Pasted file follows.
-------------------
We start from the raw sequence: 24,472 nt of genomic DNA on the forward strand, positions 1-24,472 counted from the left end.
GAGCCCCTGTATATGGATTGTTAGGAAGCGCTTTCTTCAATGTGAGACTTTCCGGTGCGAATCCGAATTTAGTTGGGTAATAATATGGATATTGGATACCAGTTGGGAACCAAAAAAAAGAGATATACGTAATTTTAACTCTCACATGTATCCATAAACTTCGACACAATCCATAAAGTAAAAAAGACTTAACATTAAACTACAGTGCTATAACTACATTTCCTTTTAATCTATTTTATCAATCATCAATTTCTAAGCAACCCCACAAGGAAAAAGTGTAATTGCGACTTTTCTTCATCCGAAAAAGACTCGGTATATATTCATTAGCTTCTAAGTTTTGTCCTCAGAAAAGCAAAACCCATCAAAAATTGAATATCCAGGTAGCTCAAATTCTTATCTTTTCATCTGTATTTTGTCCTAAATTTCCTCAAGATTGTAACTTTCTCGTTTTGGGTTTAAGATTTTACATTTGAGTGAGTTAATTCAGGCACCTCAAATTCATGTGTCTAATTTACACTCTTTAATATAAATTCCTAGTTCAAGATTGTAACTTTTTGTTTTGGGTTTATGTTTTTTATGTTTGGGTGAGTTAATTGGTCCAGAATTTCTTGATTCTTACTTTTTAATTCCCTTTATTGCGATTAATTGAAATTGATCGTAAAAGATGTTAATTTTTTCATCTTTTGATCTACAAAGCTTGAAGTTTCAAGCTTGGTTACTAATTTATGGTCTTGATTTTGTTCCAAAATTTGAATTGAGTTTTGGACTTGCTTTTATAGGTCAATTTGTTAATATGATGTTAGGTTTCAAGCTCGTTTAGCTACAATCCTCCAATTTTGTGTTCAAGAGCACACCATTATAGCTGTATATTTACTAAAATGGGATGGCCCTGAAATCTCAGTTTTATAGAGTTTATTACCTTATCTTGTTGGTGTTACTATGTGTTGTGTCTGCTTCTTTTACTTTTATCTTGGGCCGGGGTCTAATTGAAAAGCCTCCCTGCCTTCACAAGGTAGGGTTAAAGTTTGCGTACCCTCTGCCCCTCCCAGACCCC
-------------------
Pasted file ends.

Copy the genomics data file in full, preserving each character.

We start from the raw sequence: 24,472 nt of genomic DNA on the forward strand, positions 1-24,472 counted from the left end.
GAGCCCCTGTATATGGATTGTTAGGAAGCGCTTTCTTCAATGTGAGACTTTCCGGTGCGAATCCGAATTTAGTTGGGTAATAATATGGATATTGGATACCAGTTGGGAACCAAAAAAAAGAGATATACGTAATTTTAACTCTCACATGTATCCATAAACTTCGACACAATCCATAAAGTAAAAAAGACTTAACATTAAACTACAGTGCTATAACTACATTTCCTTTTAATCTATTTTATCAATCATCAATTTCTAAGCAACCCCACAAGGAAAAAGTGTAATTGCGACTTTTCTTCATCCGAAAAAGACTCGGTATATATTCATTAGCTTCTAAGTTTTGTCCTCAGAAAAGCAAAACCCATCAAAAATTGAATATCCAGGTAGCTCAAATTCTTATCTTTTCATCTGTATTTTGTCCTAAATTTCCTCAAGATTGTAACTTTCTCGTTTTGGGTTTAAGATTTTACATTTGAGTGAGTTAATTCAGGCACCTCAAATTCATGTGTCTAATTTACACTCTTTAATATAAATTCCTAGTTCAAGATTGTAACTTTTTGTTTTGGGTTTATGTTTTTTATGTTTGGGTGAGTTAATTGGTCCAGAATTTCTTGATTCTTACTTTTTAATTCCCTTTATTGCGATTAATTGAAATTGATCGTAAAAGATGTTAATTTTTTCATCTTTTGATCTACAAAGCTTGAAGTTTCAAGCTTGGTTACTAATTTATGGTCTTGATTTTGTTCCAAAATTTGAATTGAGTTTTGGACTTGCTTTTATAGGTCAATTTGTTAATATGATGTTAGGTTTCAAGCTCGTTTAGCTACAATCCTCCAATTTTGTGTTCAAGAGCACACCATTATAGCTGTATATTTACTAAAATGGGATGGCCCTGAAATCTCAGTTTTATAGAGTTTATTACCTTATCTTGTTGGTGTTACTATGTGTTGTGTCTGCTTCTTTTACTTTTATCTTGGGCCGGGGTCTAATTGAAAAGCCTCCCTGCCTTCACAAGGTAGGGTTAAAGTTTGCGTACCCTCTGCCCCTCCCAGACCCC